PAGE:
There are many ways to prepare a drink, from stirring and “throwing” to flash-blending, and they all have their place behind the bar. But arguably the most common (and coolest-looking) is shaking. There’s something satisfying and almost therapeutic about the sight and sound of a cocktail getting shaken and poured into a glass. That said, there are different methods of the technique, and they all require a little expertise.
Before we go any further, it’s important to note that there is no single, standardized way to shake a cocktail. Not every great baseball player has the same batting stance, and it’s the same story with bartenders and their unique, stylized shakes. Some techniques are easier on the arms and shoulders than others, but ultimately, being comfortable and yielding good results are what really matters.
There are a few rules that come in handy, but once one understands the fundamentals of what different shaking techniques achieve, they can decide for themselves which ones work better for their cocktails with a little R&D. To help break down the many methods — from the controversial reverse dry shake to the “regal shake” — we caught up with Harrison Snow, owner and beverage director of NYC’s Lullaby, who gave us his takes on how to get the most out of different shaking methods and when to employ them.
The most common type of shake is a wet shake, which is shaking with ice. When doing so, you’re trying to achieve three things: dilution, aeration, and emulsification.
These three pillars come together through kinetic energy. When performing a wet shake, you’re essentially creating friction between the ice and the cocktail. The swift movement of ice allows it to melt a bit (dilution), propels air throughout the cocktail (aeration), and blends the ingredients into a cohesive solution (emulsification). How hard to shake the tin and how long to shake for can vary depending on a number of factors, such as the nature of the cocktail ingredients, the ice used, and the thickness of the shaker tin. That said there are some basic guidelines on how to get the most out of your wet shake.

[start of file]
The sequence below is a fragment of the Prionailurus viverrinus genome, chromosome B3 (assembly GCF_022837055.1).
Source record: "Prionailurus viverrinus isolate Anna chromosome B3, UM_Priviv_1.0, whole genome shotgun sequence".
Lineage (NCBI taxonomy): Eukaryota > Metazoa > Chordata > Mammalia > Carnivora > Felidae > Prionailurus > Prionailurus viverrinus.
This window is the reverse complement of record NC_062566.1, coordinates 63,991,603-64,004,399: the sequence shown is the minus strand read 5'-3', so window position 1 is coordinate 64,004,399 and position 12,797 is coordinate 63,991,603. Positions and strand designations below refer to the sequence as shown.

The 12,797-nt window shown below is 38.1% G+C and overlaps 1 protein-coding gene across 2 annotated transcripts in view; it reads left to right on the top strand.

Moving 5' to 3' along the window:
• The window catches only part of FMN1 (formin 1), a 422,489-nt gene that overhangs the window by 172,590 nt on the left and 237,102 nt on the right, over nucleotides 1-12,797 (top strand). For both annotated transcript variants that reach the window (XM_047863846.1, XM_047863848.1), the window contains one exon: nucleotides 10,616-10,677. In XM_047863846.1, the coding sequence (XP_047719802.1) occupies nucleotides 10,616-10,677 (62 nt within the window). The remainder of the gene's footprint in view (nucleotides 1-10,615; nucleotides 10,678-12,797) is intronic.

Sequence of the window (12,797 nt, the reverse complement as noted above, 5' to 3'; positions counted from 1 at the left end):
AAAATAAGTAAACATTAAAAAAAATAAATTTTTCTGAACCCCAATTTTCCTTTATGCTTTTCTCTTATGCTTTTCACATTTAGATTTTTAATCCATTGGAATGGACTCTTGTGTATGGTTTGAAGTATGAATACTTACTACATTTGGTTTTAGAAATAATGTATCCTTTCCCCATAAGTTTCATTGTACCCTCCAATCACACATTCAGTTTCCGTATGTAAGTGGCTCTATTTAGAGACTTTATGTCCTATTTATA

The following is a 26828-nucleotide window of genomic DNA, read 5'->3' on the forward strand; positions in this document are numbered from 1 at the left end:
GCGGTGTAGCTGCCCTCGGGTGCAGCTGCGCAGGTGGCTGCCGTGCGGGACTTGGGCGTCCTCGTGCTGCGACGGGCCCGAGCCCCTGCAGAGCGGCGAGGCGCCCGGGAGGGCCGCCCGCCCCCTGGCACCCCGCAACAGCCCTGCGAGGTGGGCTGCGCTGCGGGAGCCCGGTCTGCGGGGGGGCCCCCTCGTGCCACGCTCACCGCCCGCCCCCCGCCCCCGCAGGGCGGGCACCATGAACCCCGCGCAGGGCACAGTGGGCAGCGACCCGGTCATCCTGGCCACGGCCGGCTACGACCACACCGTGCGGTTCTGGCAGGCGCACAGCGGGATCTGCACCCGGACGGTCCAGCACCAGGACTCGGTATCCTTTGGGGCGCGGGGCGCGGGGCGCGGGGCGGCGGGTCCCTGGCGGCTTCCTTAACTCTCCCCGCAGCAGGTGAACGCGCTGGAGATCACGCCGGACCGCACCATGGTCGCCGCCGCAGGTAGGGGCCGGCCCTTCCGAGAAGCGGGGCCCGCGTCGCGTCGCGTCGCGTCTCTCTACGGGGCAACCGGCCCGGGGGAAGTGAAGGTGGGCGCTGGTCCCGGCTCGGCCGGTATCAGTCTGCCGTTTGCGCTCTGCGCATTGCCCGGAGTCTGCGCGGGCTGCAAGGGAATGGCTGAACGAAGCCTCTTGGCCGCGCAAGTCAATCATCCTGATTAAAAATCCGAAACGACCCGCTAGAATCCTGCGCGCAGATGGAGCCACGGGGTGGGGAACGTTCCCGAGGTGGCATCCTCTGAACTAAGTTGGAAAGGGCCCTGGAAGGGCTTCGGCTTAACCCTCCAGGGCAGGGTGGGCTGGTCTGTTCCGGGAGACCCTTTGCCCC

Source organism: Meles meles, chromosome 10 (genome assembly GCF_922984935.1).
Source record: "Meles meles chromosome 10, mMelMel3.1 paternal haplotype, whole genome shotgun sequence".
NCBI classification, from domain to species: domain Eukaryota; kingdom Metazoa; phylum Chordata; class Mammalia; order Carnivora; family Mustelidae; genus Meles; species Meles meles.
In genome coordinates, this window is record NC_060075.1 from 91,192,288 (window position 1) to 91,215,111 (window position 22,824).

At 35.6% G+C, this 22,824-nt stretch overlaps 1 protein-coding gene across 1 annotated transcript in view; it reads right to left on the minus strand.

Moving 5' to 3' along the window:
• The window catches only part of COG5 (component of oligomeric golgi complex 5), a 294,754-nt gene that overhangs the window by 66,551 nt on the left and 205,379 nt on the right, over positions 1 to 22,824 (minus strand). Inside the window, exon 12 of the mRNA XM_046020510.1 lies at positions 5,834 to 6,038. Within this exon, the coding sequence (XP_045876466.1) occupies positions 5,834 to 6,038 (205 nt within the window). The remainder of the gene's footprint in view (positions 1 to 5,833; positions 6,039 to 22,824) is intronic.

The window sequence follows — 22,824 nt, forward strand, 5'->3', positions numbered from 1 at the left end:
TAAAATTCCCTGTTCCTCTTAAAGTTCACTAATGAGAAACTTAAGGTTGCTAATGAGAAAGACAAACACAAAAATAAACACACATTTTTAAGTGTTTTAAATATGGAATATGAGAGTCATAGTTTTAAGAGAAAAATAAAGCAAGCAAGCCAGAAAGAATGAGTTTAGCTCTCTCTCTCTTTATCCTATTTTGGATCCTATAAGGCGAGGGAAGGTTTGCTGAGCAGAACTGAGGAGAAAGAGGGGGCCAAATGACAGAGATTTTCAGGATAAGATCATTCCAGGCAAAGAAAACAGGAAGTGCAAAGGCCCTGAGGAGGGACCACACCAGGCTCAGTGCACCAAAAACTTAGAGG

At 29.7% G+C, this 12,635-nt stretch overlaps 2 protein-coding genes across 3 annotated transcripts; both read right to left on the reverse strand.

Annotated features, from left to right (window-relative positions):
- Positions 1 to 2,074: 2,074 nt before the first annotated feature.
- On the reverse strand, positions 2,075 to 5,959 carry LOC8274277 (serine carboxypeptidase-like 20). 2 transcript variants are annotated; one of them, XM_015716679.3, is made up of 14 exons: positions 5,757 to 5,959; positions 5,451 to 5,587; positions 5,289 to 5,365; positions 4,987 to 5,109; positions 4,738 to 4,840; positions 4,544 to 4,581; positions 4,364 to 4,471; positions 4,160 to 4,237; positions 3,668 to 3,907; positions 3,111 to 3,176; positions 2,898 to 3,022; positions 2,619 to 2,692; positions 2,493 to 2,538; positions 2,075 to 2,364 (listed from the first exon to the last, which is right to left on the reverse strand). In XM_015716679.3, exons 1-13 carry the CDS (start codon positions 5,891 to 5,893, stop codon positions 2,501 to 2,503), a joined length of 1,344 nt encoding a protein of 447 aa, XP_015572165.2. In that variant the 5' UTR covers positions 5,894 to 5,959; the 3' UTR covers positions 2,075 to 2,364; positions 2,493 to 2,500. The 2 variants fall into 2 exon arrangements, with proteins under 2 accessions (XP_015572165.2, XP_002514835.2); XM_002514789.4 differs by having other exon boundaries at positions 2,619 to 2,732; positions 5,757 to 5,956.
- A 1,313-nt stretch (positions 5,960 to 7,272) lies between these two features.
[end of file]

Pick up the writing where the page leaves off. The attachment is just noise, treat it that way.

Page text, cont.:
“Shake the cocktail as hard as possible — eight to 10 seconds is the standard, but that depends on the type of ice and the cocktail,” Snow suggests. The harder you shake, the faster you can check off the mighty three qualifications, and the less risk there is for over-dilution and a loss of aeration or emulsification. “There are two crucial windows in the shaking process: when you put the ice in the shaker tin, and when you stop shaking,” he continues. The very moment the shaking is complete, the cocktail is at its coldest and most aerated, so it’s best to get it in a glass quickly. And when choosing which direction to shake in, keep in mind that gravity isn’t in your favor when you shake straight up and down.
“In terms of basic physics, the ideal way to shake, in my opinion, is sideways in a horizontal fashion,” Snow says. Then, you’re not working more or less against gravity in either direction you shake. “Your push forward is just as effective as your push backward,” he says. When asked to describe the most efficient motion, Snow says it’s “kind of like if you were holding a knife and stabbing someone directly at chest level, or something.”
As morbid an analogy it is, it paints a pretty spot-on picture. A wet shake can be performed one- or two-handed, with a hand on each half of the tin. Two-handed is ideal (and easier) if making only one cocktail at a time.
Snow also suggests that bartenders elongate their shake. “If you do really short shakes, you’re not allowing momentum to build up,” he says. “You’re rapidly changing the direction of the ice so much that everything is just kind of staying in one place.” In general, a wet shake is called for when making any cocktail that employs fresh ingredients, like a Daiquiri, Margarita, or Mai Tai.
A dry shake entails shaking your ingredients without ice, and it’s almost always followed by a wet shake. This method is typically used to emulsify an egg white or egg white alternative, as such products take more time and arm work to break down, while also allowing the egg white to further aerate and foam up. If you’re looking to whip up a Whiskey Sour or a Clover Club, dry shaking is the way to go.